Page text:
Monday 21 May 2018

Trump: 'It's France's own fault that it was attacked'

Republican presidential candidate Donald Trump. Photo: Reuters
Republican presidential candidate Donald Trump. Photo: Reuters

Nick Allen

Donald Trump has suggested that the recent terror attacks in France and Germany were the countries' "own fault" and that their citizens could now be subject to "extreme vetting" when entering the United States.

Mr Trump said the two European nations had been "totally compromised by terrorism" because they had "allowed people in".

The Republican presidential nominee also said America could pull out of the World Trade Organization if he is president. "We'll renegotiate or pull out," he said. "These trade deals are a disaster. The World Trade Organization is a disaster."

When asked if his "extreme vetting" policy might lead to "a lot of people from overseas" not being allowed into the US, he said: "Maybe we get to that point. We have to be smart and we have to be vigilant and we have to be strong."

He told NBC News: "Why are we committing suicide? We have problems in Germany and problems in France. It's their own fault because they allowed people to come into their territory. That's why Brexit happened, the UK is saying 'We're tired of this'."

The billionaire originally sparked worldwide outrage in December when he proposed a "total and complete shutdown of Muslims entering the United States" in the wake of a terror attack in San Bernardino, California.

His suggestion was condemned as contrary to the US Constitution because it targeted an entire religion.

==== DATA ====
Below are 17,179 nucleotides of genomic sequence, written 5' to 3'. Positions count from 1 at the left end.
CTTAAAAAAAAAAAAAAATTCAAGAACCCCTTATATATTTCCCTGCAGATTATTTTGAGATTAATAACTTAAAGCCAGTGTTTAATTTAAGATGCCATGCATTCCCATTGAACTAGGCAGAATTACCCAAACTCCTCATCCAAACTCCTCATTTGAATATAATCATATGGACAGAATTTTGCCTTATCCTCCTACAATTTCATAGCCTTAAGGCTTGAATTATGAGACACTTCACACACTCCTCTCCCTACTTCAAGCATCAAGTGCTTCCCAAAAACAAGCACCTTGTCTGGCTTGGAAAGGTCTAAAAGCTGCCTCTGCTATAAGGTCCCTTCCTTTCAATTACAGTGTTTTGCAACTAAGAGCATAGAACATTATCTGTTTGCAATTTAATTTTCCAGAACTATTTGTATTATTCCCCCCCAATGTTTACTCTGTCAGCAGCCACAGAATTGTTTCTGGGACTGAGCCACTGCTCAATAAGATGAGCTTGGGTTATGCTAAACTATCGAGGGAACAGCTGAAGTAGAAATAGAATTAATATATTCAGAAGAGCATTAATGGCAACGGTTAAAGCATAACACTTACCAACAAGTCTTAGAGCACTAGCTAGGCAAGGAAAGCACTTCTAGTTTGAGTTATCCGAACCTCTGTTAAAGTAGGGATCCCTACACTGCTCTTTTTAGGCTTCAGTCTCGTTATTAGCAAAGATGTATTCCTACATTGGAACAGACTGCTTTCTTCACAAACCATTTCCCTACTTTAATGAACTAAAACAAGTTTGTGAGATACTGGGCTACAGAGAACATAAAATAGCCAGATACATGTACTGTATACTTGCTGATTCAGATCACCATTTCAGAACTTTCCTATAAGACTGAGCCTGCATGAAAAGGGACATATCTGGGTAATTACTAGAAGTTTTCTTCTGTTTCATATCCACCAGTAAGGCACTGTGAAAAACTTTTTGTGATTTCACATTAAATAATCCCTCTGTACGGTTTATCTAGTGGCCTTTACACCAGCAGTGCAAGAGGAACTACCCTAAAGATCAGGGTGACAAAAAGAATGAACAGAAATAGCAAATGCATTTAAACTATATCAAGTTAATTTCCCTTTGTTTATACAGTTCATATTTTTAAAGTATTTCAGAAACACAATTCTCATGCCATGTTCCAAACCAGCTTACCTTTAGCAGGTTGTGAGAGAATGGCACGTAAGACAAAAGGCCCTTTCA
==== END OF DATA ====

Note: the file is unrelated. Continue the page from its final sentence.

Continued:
Mr Trump said he "cherished" the Constitution and had decided instead to focus on visitors arriving from specific countries.

In the NBC interview, Trump also took strong stances on a wide range of issues.

He rejected suggestions that his strategy requiring Nato members to pay their share was a mistake. He also defended Fox News founder Roger Ailes, who left the network amid accusations of sexual harassment.

He criticised rival Hillary Clinton's newly named running mate, Senator Tim Kaine, for accepting gifts while he was Virginia's governor.

He dismissed descriptions of his nomination acceptance speech as "dark", instead calling it "optimistic"; and expressed disapproval of David Duke, the former Ku Klux Klan leader who is seeking a Senate seat from Louisiana.

Trump reiterated that he wouldn't release his tax returns until an IRS audit is complete, although such an inquiry doesn't bar him from making the documents public. Trump also said he believes 2012 GOP nominee Mitt Romney lost the election because of a public scrutiny of his taxes.

For months Trump has called for a temporary ban on foreign Muslims seeking to enter the US and criticised the Obama administration for continuing to admit refugees from Syria.

In his speech on Thursday night at the Republican National Convention, he said the US "must immediately suspend immigration from any nation that has been compromised by terrorism until such time as proven vetting mechanisms have been put in place" - notably leaving out any reference to Muslims or to Syria, Iraq and other Middle East nations.

In the NBC interview, Trump noted "specific problems" in Germany and France, and 'Meet the Press' host Chuck Todd asked if his proposal would limit immigration from France. "They've been compromised by terrorism," Todd said.

Trump replied: "They have totally been. And you know why? It's their own fault. Because they allowed people to come into their territory."

He then called for "extreme vetting" and said: "We have to have tough, we're going to have tough standards.

"If a person can't prove what they have to be able to prove, they're not coming into this country."

Trump's campaign chairman, Paul Manafort, played down the potential effects of Trump's call for "extreme vetting" for people coming from France and Germany.

Manafort said the US would have an easier time screening people from those countries because of long-standing "cooperative agreements".

"He is calling for cooperative efforts to make sure that wherever people are coming in, that we know who they are and what they stand for," Manafort said.

Irish Independent

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